And let us consider one another to provoke unto love and to good works: not forsaking the assembling of ourselves together, as the manner of some is; but exhorting one another: and so much the more, as ye see the day approaching. (Hebrews 10:24–25)
Every time you come to church, remember that you aren’t there solely to listen to the message from the pulpit. When we assemble as a church body, every member brings an element that is needed by somebody else.
Love suffers long, having patience with imperfect people.
Love is kind, active in doing good.
Love does not envy. Since it is non-possessive and noncompetitive, it actually wants others to get ahead; hence, it does not parade itself.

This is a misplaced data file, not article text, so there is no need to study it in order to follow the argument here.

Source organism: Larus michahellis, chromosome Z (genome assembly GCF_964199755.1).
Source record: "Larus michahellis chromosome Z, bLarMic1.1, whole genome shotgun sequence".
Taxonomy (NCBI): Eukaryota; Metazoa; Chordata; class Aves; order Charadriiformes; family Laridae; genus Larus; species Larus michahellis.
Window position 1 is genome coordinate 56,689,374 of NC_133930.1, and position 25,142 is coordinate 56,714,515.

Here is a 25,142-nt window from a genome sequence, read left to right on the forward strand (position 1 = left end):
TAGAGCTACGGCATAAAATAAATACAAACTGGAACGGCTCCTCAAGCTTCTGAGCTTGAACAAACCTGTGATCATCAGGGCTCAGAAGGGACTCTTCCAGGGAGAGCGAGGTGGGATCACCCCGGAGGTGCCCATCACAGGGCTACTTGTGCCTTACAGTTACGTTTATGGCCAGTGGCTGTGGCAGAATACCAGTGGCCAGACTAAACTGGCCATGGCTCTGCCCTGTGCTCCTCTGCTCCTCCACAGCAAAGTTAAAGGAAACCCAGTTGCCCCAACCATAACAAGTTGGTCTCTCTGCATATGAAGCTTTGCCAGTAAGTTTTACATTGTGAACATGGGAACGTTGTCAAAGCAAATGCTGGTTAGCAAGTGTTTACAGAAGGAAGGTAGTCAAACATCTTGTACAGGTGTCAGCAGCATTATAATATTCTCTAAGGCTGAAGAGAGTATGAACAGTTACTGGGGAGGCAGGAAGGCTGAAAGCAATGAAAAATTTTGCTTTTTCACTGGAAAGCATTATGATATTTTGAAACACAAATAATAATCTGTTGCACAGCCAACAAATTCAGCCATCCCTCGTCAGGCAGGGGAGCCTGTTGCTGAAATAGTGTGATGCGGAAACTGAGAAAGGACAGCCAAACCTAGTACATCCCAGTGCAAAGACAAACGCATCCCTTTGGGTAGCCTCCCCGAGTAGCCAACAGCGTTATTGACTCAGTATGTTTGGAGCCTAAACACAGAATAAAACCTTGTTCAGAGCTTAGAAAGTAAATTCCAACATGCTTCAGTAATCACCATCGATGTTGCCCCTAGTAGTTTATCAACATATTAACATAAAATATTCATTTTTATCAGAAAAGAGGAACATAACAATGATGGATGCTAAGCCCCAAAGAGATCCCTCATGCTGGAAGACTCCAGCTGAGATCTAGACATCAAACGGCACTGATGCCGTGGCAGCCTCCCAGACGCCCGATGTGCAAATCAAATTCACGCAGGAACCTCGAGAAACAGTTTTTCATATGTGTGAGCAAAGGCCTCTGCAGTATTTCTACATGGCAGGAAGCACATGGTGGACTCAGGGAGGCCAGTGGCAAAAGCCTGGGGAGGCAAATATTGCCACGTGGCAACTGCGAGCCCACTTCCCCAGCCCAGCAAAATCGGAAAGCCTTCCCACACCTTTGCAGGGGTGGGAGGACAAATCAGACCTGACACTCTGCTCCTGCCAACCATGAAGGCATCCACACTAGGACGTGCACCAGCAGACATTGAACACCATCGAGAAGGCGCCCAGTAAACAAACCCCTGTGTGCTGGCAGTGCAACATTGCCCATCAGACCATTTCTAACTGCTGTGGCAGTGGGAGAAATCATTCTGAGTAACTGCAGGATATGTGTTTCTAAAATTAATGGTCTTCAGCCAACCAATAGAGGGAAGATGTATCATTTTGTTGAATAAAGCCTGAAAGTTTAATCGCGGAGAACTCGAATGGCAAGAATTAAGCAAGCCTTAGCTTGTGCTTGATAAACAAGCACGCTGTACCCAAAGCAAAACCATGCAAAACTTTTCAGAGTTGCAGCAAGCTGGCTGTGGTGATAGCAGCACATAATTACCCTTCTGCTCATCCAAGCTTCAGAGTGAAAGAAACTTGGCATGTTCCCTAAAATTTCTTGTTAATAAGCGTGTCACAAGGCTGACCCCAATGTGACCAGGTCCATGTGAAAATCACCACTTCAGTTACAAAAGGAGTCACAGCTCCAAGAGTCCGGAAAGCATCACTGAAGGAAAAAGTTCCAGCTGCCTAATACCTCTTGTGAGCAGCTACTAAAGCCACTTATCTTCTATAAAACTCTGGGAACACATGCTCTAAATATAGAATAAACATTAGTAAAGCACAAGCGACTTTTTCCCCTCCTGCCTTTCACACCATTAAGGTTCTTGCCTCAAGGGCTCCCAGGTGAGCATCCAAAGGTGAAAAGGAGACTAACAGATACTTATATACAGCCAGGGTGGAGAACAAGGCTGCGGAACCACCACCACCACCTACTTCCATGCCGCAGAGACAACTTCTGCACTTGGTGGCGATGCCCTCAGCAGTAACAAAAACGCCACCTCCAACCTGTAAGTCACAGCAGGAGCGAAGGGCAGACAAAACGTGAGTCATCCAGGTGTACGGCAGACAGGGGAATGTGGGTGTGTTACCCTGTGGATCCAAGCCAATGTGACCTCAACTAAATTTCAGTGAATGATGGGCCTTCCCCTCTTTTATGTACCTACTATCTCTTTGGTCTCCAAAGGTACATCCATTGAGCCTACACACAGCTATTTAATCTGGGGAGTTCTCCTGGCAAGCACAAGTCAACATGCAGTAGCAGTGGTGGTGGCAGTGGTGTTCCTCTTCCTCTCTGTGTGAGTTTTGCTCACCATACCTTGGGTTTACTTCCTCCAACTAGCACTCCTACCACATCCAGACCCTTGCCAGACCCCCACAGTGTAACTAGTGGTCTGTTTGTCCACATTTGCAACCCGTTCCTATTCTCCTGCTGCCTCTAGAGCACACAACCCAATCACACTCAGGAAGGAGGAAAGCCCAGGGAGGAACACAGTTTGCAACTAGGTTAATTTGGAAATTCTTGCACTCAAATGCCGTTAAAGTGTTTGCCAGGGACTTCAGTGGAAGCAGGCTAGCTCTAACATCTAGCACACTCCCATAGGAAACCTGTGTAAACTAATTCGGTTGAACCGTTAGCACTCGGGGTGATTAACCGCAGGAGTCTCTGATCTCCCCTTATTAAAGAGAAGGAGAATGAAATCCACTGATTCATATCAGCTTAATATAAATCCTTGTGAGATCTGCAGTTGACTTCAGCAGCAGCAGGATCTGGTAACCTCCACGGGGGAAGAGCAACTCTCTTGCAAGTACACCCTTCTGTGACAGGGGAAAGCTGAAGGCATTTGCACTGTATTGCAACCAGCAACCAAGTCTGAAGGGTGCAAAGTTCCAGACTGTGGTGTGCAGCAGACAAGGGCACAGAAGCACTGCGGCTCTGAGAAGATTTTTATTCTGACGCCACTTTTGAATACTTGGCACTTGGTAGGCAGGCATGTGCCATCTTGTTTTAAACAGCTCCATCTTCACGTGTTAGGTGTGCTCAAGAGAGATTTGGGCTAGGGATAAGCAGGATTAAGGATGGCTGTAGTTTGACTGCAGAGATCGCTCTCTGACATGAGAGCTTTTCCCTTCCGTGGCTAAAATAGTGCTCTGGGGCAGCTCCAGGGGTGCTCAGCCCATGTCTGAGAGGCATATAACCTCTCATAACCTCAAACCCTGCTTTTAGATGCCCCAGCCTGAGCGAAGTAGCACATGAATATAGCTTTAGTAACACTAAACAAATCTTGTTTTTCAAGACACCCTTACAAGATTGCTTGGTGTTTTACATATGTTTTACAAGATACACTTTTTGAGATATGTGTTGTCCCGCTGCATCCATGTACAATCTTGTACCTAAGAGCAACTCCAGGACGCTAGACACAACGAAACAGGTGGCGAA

Love has a self-effacing quality; it is not ostentatious.
Love is not puffed up treating others arrogantly. It does not behave rudely, but displays good manners and courtesy.
Love does not seek its own, insisting on its own rights and demanding precedence; rather, it is unselfish. Love is not provoked. It is not irritable or touchy, rough or hostile, but graceful under pressure.
Love thinks no evil. It does not keep an account of wrongs done to it; instead, it erases resentments.
Love does not rejoice in iniquity, finding satisfaction in the shortcomings of others, or spreading an evil report; rather, it rejoices in the truth, aggressively advertising the good.
Love bears all things, defending and holding other people up.
Love believes the best about others, credits them with good intentions, and is not suspicious.
Love hopes all things, never giving up on people, but affirming their future.
Love endures all things, persevering and remaining loyal to the end.
-1 Corinthians 13:4-6, Spirit-Filled Life Bible